January 10, 2014
The Dakar has thrown another curve ball at the SPEED Energy Team. After initially being credited with third on yesterday’s special, the team could only shake their heads as their podium position was snatched away with the addition of a one hour time penalty. Although Gordon himself spoke about the possibility of a penalty when being interviewed after completing the stage, it is still a bitter blow after a stunning performance.
The Dakar is not just about driving fast over difficult terrain. For the cars, the extra weight in the passenger seat isnt just to help dig you out if you get stuck. Navigation is a vitally important part of the package and no one ever won a Dakar stage without this. Gordon of course has a very good navigator in Kellon Walch but there is an issue with the waypoints which has affected the Dakar previously.
The cars have to pass within a few hundred metres of the waypoint for it to electronically register in their car. They can then move on to the next waypoint. In the past, these electronic waypoints have occassionally malfunctioned and drivers have gone backwards and forwards over the same ground to try to trigger the waypoint signal. Eventually, having lost a lot of time, drivers have moved on to the next waypoint only to discover they wasted their time trying to find the ‘missed’ waypoint because it was faulty.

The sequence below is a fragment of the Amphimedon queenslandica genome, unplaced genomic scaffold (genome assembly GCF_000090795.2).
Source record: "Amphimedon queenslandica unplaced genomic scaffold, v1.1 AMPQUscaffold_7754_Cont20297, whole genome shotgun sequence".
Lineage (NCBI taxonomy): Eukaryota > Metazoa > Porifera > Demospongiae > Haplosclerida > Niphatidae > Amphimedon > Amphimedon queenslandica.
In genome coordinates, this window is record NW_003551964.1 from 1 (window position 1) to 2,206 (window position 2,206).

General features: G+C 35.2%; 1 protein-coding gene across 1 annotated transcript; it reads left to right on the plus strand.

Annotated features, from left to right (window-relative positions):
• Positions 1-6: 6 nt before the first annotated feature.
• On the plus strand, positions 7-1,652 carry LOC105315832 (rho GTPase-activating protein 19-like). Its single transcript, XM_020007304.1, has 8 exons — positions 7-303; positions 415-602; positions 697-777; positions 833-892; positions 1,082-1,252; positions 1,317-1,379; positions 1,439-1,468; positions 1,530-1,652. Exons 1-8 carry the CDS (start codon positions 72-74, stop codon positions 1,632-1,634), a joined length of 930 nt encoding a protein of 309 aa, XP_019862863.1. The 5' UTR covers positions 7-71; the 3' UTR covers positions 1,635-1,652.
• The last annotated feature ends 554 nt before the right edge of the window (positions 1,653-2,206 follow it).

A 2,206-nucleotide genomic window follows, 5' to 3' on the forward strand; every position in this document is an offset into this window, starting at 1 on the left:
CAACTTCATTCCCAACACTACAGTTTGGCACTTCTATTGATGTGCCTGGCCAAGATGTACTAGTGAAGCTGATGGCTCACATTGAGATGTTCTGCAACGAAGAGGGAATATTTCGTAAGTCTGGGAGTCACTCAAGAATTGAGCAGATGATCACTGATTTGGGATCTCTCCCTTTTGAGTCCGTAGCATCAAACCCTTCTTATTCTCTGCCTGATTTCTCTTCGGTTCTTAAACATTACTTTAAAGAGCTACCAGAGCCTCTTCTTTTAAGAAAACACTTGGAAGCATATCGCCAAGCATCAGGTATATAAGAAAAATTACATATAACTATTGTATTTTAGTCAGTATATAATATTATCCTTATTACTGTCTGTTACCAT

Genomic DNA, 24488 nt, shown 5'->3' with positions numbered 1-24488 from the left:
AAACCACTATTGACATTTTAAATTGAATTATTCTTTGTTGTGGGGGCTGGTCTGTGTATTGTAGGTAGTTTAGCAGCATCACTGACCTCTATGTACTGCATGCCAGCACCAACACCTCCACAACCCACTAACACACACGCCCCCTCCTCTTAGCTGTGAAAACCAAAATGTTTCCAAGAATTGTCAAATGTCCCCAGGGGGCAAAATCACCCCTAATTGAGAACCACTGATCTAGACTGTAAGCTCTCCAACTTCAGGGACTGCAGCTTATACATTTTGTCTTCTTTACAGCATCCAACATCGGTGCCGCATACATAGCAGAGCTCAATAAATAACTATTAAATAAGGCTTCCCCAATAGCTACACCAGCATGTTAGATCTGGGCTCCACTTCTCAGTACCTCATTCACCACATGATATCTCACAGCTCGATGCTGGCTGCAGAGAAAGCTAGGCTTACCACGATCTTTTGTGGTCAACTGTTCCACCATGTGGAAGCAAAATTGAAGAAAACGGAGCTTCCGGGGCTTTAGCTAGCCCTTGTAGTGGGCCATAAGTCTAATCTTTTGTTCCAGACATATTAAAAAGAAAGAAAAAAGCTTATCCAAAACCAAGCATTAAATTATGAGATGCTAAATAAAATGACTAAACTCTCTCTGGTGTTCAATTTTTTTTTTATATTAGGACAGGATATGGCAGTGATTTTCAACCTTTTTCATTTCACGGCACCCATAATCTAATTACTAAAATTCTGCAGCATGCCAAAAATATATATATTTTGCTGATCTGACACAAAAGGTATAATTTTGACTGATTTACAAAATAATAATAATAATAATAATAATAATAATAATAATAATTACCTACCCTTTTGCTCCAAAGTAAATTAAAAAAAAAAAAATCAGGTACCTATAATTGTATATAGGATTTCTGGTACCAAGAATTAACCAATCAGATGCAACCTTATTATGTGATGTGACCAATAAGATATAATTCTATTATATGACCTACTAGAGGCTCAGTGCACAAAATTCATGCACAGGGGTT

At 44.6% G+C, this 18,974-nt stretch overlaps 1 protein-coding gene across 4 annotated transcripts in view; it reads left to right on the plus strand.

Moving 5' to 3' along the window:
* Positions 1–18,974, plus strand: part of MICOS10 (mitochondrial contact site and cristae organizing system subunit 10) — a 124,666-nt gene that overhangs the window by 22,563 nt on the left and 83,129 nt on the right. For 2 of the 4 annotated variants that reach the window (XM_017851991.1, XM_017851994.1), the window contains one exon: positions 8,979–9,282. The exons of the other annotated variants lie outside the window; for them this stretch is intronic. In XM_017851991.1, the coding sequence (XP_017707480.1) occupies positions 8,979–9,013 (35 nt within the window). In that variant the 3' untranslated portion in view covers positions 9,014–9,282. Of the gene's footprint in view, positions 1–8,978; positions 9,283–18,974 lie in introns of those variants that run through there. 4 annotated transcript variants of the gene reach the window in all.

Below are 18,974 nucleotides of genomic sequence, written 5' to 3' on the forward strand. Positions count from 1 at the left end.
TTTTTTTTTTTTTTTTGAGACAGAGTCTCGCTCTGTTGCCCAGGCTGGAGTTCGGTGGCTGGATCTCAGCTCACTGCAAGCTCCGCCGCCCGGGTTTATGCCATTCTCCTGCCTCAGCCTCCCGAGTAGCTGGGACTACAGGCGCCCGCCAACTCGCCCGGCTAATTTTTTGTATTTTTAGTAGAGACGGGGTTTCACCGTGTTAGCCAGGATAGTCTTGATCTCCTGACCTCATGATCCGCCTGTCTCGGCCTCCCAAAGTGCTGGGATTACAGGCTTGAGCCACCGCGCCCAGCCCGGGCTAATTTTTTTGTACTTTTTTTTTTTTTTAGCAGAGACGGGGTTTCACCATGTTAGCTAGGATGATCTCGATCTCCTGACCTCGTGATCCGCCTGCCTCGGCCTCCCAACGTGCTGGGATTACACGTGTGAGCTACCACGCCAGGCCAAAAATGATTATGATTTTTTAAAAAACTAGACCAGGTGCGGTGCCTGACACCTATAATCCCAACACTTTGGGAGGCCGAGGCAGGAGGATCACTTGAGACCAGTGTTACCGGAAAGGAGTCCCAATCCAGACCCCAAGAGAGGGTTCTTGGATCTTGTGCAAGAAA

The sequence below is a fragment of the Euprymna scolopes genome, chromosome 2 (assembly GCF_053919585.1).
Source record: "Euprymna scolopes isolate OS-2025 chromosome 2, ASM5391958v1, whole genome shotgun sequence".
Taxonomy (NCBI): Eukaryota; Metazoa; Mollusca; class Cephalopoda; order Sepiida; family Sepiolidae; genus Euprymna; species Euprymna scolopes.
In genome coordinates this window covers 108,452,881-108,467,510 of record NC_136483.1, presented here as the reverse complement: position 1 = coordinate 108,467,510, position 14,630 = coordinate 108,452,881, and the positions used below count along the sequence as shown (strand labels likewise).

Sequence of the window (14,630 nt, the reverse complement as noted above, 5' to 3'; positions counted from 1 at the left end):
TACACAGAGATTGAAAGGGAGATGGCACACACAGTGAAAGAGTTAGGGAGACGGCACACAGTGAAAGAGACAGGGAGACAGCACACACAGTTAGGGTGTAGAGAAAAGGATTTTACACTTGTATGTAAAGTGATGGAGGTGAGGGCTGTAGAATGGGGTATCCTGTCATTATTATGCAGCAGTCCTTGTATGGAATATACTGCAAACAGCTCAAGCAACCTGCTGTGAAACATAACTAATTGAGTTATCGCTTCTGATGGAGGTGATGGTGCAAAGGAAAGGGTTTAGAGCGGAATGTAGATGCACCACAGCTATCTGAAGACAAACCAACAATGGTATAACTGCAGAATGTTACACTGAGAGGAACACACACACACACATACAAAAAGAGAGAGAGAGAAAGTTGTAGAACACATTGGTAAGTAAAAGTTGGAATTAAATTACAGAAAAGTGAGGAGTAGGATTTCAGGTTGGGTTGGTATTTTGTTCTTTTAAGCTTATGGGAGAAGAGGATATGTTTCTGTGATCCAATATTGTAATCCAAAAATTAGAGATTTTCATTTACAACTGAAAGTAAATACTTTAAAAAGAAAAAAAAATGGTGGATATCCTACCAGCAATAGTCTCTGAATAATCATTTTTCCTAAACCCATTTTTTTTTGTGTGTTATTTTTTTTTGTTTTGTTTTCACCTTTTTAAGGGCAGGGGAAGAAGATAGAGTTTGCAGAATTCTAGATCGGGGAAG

This means a certain amount of decision making and risk as you dont want to waste time looking for a waypoint that isnt there but you dont want to miss a live waypoint. Because of this, each driver and navigator team has to decide when to abandon a waypoint and move on to the next one to avoid wasting too much time.
As an example of how hard this is, overall race leader at the start of the stage, Carlos Sainz admitted he did not pass one waypoint today but he was not given a penalty. The inference from this is that he drove close enough so that it should have registered but the waypoint malfunctioned. Whatever the reason, having driven up and doewn, Sainz eventally abandoned trying to trip the waypoint and moved on, just as Robby did. Unfortunately for Gordon, the outcome was a bit different in his case.
We should also remember that the organisers also set deliberate ‘traps’ when laying the course to tempt the racers off the correct route.
Stage 5 saw several high profile drivers fall victim to missed waypoints. Former Dakar winners, Stephane Peterhansel and Nasser al-Attiyah both missed a waypoint on the stage and were also handed 1 hour time penalties. It’s cold comfort for the team, but when experienced crews, who have won the Dakar, are missing waypoints, you know you are in good company.
Starting from 19th on stage 6, Gordon will be pushing hard to plant a race boot on the podium. Having spent a lot of time there in previous Dakars, including nine appearances on the top step, the podium is his natural home. Todays course moves from sand and dunes to rocks and earth tracks. Gordon’s Open Country M/T-R tires may give him an advantage in these conditions since they have proved almost bulletproof. If he can drive by a few teams having to change tires, the top step of the podium may be in his sights.